The Country Club at DC Ranch (480-502-6905) is part of a giant housing community that is great for younger families. The course (par 72, 6,872 yards) stands on the slopes of the McDowell Mountains in Scottsdale and is several miles south of most other private clubs in this story. Scott Miller, designer of the Golf Club at Eagle Mountain, laid out this desert-target course which opened in 1997. There's a hacienda-style clubhouse that's suppose to remind golfers that the property was once part of the Desert Camp cattle ranch - "DC" for short. Membership is limited to 400 families. Only DC Ranch property owners can join. Initiation fees -- partly refundable -- are $135,000. Monthly dues are $500. Part of DC Ranch's claim to fame is that PGA star Tom Lehman is a member and lives on the 10th green. Although the course is fairly new, Lehman and his architectural firm, John Fought-Tom Lehman Golf Course Architecture, are now renovating the greens and bunkers to make the course more challenging.

Web site: www.dcranch.com.

The Estancia Club

The Estancia Club (480-585-7373), on a dramatic rocky piece of property off Dynamite Boulevard, at the base of Pinnacle Peak in Scottsdale, was designed by Tom Fazio and developed by Discovery Land Co. of San Francisco. Equity memberships cost $205,000 and are tied to buying property in the community of 267 homes. There are currently 319 members; the cap on membership is 325. Monthly fees are $775. Some of the most expensive homes in North Scottsdale are on this course, ranging in price from $1.5 million to more than $5 million. When this course (par 72, 7,146 yards) opened in 1996, it received the New Private Course of the Year award from Golf Digest magazine.

Web site: www.estanciagolf.com.

Mirabel

For a more affordable club-buy, check out Mirabel, on Cave Creek Road two miles east of Pima Road in Scottsdale. This par-71 course at 7,127 yards from the championship tees was also designed by Tom Fazio as part of a Discovery Land Co. development.

Mirabel (480-595-2545) started out as a public-fee course called Stonehaven that was designed by Greg Norman who used only 42 acres of grassy turf. But Stonehaven, judged by many to be too difficult for the average golfer, never even opened. Discovery took it over and completely rebuilt it, making it easier to play with almost twice as much turf.

Membership at Mirabel, which opened in December 2001, will be limited to 350, the number of homes allowed on the course. "Those who buy property will be invited to join," says Jim Blum, vice president of marketing and sales for Mirabel. Lots on the course are priced from $175,000 to $750,000.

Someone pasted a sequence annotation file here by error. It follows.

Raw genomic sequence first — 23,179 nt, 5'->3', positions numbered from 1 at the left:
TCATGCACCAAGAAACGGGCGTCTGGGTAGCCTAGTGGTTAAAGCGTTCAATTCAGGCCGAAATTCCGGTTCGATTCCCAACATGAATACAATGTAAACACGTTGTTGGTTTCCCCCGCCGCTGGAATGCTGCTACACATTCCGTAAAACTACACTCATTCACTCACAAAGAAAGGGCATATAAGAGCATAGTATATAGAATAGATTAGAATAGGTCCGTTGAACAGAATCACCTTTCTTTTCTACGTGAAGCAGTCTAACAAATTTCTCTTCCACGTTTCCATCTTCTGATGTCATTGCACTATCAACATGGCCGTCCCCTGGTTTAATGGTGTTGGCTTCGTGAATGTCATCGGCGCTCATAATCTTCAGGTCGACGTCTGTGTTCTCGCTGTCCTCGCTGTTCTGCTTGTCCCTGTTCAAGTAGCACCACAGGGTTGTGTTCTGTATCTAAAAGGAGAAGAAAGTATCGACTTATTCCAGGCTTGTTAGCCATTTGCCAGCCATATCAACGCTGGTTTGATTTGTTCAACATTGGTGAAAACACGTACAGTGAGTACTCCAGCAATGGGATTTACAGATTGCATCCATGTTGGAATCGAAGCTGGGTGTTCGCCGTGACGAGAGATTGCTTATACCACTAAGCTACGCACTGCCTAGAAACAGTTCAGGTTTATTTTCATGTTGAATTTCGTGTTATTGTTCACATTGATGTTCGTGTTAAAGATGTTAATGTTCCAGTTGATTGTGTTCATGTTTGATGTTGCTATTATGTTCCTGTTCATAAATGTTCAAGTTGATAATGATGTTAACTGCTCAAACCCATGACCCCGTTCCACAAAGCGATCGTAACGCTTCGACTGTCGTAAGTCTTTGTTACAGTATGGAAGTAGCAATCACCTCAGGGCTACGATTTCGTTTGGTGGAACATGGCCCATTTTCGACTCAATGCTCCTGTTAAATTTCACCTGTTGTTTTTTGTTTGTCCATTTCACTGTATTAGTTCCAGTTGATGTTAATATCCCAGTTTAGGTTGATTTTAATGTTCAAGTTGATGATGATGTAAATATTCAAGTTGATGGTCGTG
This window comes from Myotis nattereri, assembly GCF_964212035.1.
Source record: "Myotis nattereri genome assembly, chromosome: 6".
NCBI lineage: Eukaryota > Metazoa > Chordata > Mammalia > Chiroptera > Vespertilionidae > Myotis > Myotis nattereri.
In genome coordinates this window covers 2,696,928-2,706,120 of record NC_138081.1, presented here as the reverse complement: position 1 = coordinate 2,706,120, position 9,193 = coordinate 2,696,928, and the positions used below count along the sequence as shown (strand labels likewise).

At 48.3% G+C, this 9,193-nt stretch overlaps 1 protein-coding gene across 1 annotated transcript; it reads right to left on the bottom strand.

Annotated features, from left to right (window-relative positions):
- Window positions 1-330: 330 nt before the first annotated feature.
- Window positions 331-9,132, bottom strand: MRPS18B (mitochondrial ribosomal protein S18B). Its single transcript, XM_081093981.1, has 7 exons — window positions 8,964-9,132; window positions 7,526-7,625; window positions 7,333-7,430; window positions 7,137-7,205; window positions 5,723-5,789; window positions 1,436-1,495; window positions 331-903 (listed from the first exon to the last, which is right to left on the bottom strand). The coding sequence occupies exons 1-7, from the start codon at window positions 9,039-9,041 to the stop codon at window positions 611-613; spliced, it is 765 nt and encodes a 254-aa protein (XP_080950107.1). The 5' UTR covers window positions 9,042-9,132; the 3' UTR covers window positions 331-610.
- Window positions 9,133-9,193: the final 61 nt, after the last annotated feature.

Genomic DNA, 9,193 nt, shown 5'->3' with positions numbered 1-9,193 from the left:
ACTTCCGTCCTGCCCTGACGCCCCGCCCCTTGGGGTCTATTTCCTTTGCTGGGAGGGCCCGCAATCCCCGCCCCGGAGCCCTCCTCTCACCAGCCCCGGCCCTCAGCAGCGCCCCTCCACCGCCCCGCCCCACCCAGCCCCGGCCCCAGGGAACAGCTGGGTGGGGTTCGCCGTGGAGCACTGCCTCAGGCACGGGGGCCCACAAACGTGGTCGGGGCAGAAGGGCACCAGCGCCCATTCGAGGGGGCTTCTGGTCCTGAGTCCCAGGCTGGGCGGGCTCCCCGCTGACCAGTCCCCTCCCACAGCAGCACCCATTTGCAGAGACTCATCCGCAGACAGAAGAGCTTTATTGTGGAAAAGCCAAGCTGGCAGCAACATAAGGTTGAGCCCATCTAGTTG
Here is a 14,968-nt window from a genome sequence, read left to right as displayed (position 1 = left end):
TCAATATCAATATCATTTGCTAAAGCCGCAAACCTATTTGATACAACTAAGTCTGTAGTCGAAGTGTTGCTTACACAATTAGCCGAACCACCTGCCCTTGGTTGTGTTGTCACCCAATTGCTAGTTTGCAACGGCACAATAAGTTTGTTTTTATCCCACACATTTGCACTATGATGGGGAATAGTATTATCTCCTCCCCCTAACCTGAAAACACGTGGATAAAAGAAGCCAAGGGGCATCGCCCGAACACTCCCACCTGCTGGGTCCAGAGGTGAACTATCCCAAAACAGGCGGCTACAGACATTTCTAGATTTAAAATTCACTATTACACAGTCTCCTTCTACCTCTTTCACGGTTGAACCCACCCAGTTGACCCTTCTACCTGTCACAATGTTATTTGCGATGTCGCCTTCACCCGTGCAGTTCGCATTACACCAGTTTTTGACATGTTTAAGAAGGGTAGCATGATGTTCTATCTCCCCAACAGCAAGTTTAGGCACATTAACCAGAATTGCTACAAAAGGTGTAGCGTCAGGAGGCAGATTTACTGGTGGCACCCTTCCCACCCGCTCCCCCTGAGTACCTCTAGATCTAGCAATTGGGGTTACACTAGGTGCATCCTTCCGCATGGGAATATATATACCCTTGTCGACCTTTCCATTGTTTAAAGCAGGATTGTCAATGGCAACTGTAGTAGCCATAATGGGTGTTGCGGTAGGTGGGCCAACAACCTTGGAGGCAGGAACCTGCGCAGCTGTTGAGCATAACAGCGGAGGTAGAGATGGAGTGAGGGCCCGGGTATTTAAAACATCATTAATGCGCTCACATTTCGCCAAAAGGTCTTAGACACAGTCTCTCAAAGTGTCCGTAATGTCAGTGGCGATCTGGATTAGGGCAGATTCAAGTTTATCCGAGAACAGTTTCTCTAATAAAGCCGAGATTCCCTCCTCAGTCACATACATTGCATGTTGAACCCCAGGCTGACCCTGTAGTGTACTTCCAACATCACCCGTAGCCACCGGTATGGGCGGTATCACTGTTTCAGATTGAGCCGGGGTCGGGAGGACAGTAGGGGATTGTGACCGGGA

The initiation fee is $95,000, less than half of what it costs at nearby Desert Mountain or Estancia. In addition, buyers have equity and can get 80 percent back on whatever the membership sells for when they leave. Monthly fees are $400 but will be $650 once a clubhouse is built next year. Blum says, "Sales have gone way beyond our expectations. We've sold 165 lots in a very slow market."

Web site: www.discoverylandco.com.

Troon Golf and Country Club

There is a public-fee Troon North club where anyone can play; but this is the private Troon, on Windy Walk Drive in Scottsdale (480-585-0540). Troon (par 72, 7,041 yards) is the first course that Tom Weiskopf did with his former partner Jay Morrish. It was a prize-winner when it opened in 1986. The two went on to create a couple dozen more courses before splitting up.

You'll pay $85,000 to join Troon; monthly fees are $555. There is no equity in the memberships now, but members are considering going into an equity arrangement. Membership is limited to 390 families. Because of resignations, a couple of memberships will open up in September.

Whisper Rock Golf Club

Whisper Rock, which opened in 2001, was designed by PGA star Phil Mickelson (his first course) and architect Gary Stephenson. The project was developed by the same firm that built Grayhawk, the public-fee club 10 miles to the south. It's a tough course, a par-72 at 7,400 yards from the back tees, with lots of boulder outcroppings and desert washes. Members are encouraged to walk and use caddies.

The goal at Whisper Rock is to give members an experience that focuses purely on golf. Local Realtors say that men make up most of the club, although women can join. The initiation fee is $100,000 per person for an equity membership; these are not family memberships, but relatives of members can play on a limited basis. Monthly fees are $610. Memberships are non-equity; but 90 percent of the purchase price will be refunded if you quit.

Membership will be limited to 350; the club is about half sold-out right now. If there is enough demand, another course will be built and members added. You don't have to buy one of the 190 home sites ($300,000 and up) that surround the course in order to join. Whisper Rock is located at Hayden Road and Lone Mountain in North Scottsdale (480-575-8700).

Web site: www.whisperrock.com.

Desert Highlands

Desert Highlands (480-585-7444) is another club that costs a bit less. When you buy one of the 575 properties at Desert Highlands, off Happy Valley Road in North Scottsdale, you can also buy a golf membership for $75,000. It's a non-equity membership. Monthly fees are $710. The club has 600 members, which means the course, on the south slope of Pinnacle Peak, is a bit more crowded than some of the others. Eventually, however, some changes in the club rules will limit members to 575.

Desert Highlands, opened in 1983, is a landmark course in the history of golf in Arizona. The club was the first that developer Lyle Anderson built in North Scottsdale; Jack Nicklaus designed it with architect Jay Morrish. Some golf writers say Desert Highlands touched off the boom in modern target-desert golf that began in the mid-1980s in Arizona. The par-72 course plays at 7,062 yards from the back tees and is a bit of a tough round with a slope of 151 from the back.

Web site: www.deserthighlandsscottsdale.com.

Rebecca LarsenRebecca Larsen, Contributor

Rebecca Larsen is a former features and assistant features editor for the Marin Independent Journal, a medium-sized daily paper located north of San Francisco. She has also worked for the Milwaukee Journal and for a Chicago public relations firm. She has a bachelor's in journalism from Northwestern University and a master's from the University of California at Berkeley.


 
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Dates: January 1, 2014 - December 31, 2014